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Iraq's vice president criticizes PM over the south

Iraq's vice president criticizes PM over the south

Iraq's vice president on Tuesday accused Prime Minister Nouri al-Maliki's government of monopolizing power thus hindering reconstruction efforts in the country's Shiite south.
The stinging attack by Adel Abdul-Mahdi is part of an intensifying campaign against al-Maliki over his calls to amend the constitution to give the central government more powers and curtail those of provincial administrations. Al-Maliki argues the alternative to a strong central government would be chaos.
Abdul-Mahdi is a top leader of the Supreme Islamic Iraqi Council, the country's largest Shiite party and a rival of al-Maliki's Dawa party.
The Supreme Council has a vested interest in a decentralized federal system since it aspires to create and dominate a self-ruled region in southern Iraq that mirrors the autonomous Kurdish region in northern Iraq and ensures the party's future as a major player.
The issue is coming to the fore with less than two weeks to go before Jan. 31 provincial elections that could reshape local power bases in the south and elsewhere.
Critics say the creation of an autonomous region in southern Iraq would effectively carve Iraq into a Shiite south, a mainly Sunni center and a Kurdish north and that the southern entity would likely fall under Iranian influence. Created in Iran in 1982, the Supreme Council is Tehran's closest ally in Iraq.
"The monopoly of power in Baghdad by the government and its ministries must be removed because it has become a hurdle to any development," said Abdul-Mahdi, who has this week toured seven of the nine Iraqi provinces south of Baghdad where he described conditions as "deplorable."
"Iraq cannot be left up to the thinking of one official or one department. The constitution and investment laws must be implemented," he added.
Abdul-Mahdi did not mention al-Maliki by name, but his comments were certain to feed the quarrel between the prime minister on one hand and the Supreme Council and its Kurdish allies on the other. The quarrel also is about al-Maliki's insistence over mounting opposition on the creation of tribal councils across Iraq to play a supporting role to security forces and provincial governments.
The Kurds and the Supreme Council say al-Maliki's councils are unconstitutional and charge they are meant to bolster the prime minister's Dawa party ahead of key provincial elections.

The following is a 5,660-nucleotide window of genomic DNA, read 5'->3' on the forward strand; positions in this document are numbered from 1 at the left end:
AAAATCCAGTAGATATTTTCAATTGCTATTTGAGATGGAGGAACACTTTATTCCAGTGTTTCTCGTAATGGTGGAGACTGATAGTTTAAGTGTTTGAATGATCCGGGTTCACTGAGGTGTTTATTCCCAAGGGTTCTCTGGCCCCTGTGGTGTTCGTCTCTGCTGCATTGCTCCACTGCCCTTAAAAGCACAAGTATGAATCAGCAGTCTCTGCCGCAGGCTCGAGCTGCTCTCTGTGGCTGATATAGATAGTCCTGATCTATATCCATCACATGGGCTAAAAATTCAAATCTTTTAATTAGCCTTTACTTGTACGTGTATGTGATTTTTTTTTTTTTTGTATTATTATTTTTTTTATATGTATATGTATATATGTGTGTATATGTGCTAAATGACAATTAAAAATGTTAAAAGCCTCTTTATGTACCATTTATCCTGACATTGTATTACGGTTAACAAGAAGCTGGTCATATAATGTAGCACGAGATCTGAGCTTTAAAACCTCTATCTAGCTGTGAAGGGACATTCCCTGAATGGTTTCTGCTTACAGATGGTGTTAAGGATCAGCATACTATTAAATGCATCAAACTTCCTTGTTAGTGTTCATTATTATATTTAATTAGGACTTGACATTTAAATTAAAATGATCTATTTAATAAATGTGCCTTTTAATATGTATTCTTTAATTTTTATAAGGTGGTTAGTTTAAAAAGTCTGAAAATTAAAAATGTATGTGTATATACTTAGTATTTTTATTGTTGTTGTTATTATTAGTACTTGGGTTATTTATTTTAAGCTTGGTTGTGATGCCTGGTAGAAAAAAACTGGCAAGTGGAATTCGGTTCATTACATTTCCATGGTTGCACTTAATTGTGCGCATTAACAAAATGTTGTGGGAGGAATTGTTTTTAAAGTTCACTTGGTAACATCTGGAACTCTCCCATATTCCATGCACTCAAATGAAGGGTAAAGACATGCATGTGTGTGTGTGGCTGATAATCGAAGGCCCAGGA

The president of the Kurdish region, Massoud Barzani, renewed his criticism of the councils in a meeting Monday with Arab tribal leaders, describing them as "malicious."
Barzani has made clear his opposition was restricted to the recruitment by the councils of Kurdish clans, particularly those he said had collaborated with Saddam Hussein's regime in a series of brutal crackdowns against the Kurds.
With election-related violence on the rise ahead of the Jan. 31 vote, the head of the independent election commission said Tuesday that a nationwide vehicular curfew would be in force on voting day.
Faraj al-Haidari also told reporters the country's international borders and airports would be closed that day and travel between provinces would be banned.
Interior Ministry spokesman Abdul-Karim Khalaf would not confirm al-Haidari's comments. Security measures for the vote in 14 of Iraq's 18 provinces would be announced later, he said.
Also Tuesday, a senior Iraqi education official escaped an assassination attempt while traveling through central Baghdad, according to a government statement. The attempt came less than a week after the Minister of Higher Education escaped injury when a roadside bomb exploded near his convoy in the same district.
The statement said the ministry's undersecretary, Ammar Aziz Mohammed Ali, was not hurt when a roadside bomb hit his convoy midmorning Tuesday. A police officer at the scene said two civilians and three guards were injured. He spoke on condition of anonymity because he was not authorized to release information.
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Associated Press reporters Qassim Abdul-Zahra in Baghdad and Yahya Barzanji in Irbil contributed to this report.


Updated : 2021-10-28 23:29 GMT+08:00